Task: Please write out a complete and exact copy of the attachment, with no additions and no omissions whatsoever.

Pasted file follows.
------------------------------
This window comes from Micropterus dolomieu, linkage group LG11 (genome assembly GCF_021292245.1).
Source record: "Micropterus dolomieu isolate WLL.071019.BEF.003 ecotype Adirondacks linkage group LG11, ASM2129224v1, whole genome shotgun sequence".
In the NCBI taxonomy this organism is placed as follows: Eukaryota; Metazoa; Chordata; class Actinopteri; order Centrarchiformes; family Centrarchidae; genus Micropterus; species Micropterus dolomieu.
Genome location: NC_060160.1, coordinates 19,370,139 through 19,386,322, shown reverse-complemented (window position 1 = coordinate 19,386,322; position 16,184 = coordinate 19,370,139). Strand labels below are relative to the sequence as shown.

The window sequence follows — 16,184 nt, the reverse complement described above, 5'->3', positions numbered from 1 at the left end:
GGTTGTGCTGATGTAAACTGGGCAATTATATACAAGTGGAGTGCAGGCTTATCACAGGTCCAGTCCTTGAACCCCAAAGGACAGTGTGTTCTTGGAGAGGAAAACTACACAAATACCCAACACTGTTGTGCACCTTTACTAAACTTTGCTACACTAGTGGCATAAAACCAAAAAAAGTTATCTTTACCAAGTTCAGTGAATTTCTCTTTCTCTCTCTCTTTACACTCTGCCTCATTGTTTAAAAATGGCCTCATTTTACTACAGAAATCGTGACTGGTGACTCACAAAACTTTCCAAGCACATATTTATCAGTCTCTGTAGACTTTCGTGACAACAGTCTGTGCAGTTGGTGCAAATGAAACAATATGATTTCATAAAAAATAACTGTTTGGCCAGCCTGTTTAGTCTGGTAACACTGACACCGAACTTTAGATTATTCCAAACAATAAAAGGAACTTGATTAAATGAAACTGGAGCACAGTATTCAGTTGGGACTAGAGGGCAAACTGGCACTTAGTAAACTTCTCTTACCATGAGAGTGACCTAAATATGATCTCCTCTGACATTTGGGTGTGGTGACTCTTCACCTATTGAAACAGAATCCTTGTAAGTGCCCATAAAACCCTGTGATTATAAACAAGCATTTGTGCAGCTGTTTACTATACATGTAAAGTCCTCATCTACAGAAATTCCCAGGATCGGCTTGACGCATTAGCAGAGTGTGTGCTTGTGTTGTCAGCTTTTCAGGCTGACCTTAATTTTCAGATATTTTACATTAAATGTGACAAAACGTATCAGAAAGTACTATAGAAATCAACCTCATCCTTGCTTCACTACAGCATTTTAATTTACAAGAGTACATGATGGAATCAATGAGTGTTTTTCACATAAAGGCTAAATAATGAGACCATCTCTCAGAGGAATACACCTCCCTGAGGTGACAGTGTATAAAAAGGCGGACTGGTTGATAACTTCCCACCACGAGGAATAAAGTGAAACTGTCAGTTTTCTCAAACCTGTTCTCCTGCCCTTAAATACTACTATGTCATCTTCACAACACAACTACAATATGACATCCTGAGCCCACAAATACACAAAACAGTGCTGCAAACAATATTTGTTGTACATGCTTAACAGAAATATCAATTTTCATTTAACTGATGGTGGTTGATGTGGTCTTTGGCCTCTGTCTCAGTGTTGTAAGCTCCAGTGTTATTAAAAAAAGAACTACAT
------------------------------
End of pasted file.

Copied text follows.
This window comes from Micropterus dolomieu, linkage group LG11 (genome assembly GCF_021292245.1).
Source record: "Micropterus dolomieu isolate WLL.071019.BEF.003 ecotype Adirondacks linkage group LG11, ASM2129224v1, whole genome shotgun sequence".
In the NCBI taxonomy this organism is placed as follows: Eukaryota; Metazoa; Chordata; class Actinopteri; order Centrarchiformes; family Centrarchidae; genus Micropterus; species Micropterus dolomieu.
Genome location: NC_060160.1, coordinates 19,370,139 through 19,386,322, shown reverse-complemented (window position 1 = coordinate 19,386,322; position 16,184 = coordinate 19,370,139). Strand labels below are relative to the sequence as shown.

The window sequence follows — 16,184 nt, the reverse complement described above, 5'->3', positions numbered from 1 at the left end:
GGTTGTGCTGATGTAAACTGGGCAATTATATACAAGTGGAGTGCAGGCTTATCACAGGTCCAGTCCTTGAACCCCAAAGGACAGTGTGTTCTTGGAGAGGAAAACTACACAAATACCCAACACTGTTGTGCACCTTTACTAAACTTTGCTACACTAGTGGCATAAAACCAAAAAAAGTTATCTTTACCAAGTTCAGTGAATTTCTCTTTCTCTCTCTCTTTACACTCTGCCTCATTGTTTAAAAATGGCCTCATTTTACTACAGAAATCGTGACTGGTGACTCACAAAACTTTCCAAGCACATATTTATCAGTCTCTGTAGACTTTCGTGACAACAGTCTGTGCAGTTGGTGCAAATGAAACAATATGATTTCATAAAAAATAACTGTTTGGCCAGCCTGTTTAGTCTGGTAACACTGACACCGAACTTTAGATTATTCCAAACAATAAAAGGAACTTGATTAAATGAAACTGGAGCACAGTATTCAGTTGGGACTAGAGGGCAAACTGGCACTTAGTAAACTTCTCTTACCATGAGAGTGACCTAAATATGATCTCCTCTGACATTTGGGTGTGGTGACTCTTCACCTATTGAAACAGAATCCTTGTAAGTGCCCATAAAACCCTGTGATTATAAACAAGCATTTGTGCAGCTGTTTACTATACATGTAAAGTCCTCATCTACAGAAATTCCCAGGATCGGCTTGACGCATTAGCAGAGTGTGTGCTTGTGTTGTCAGCTTTTCAGGCTGACCTTAATTTTCAGATATTTTACATTAAATGTGACAAAACGTATCAGAAAGTACTATAGAAATCAACCTCATCCTTGCTTCACTACAGCATTTTAATTTACAAGAGTACATGATGGAATCAATGAGTGTTTTTCACATAAAGGCTAAATAATGAGACCATCTCTCAGAGGAATACACCTCCCTGAGGTGACAGTGTATAAAAAGGCGGACTGGTTGATAACTTCCCACCACGAGGAATAAAGTGAAACTGTCAGTTTTCTCAAACCTGTTCTCCTGCCCTTAAATACTACTATGTCATCTTCACAACACAACTACAATATGACATCCTGAGCCCACAAATACACAAAACAGTGCTGCAAACAATATTTGTTGTACATGCTTAACAGAAATATCAATTTTCATTTAACTGATGGTGGTTGATGTGGTCTTTGGCCTCTGTCTCAGTGTTGTAAGCTCCAGTGTTATTAAAAAAAGAACTACAT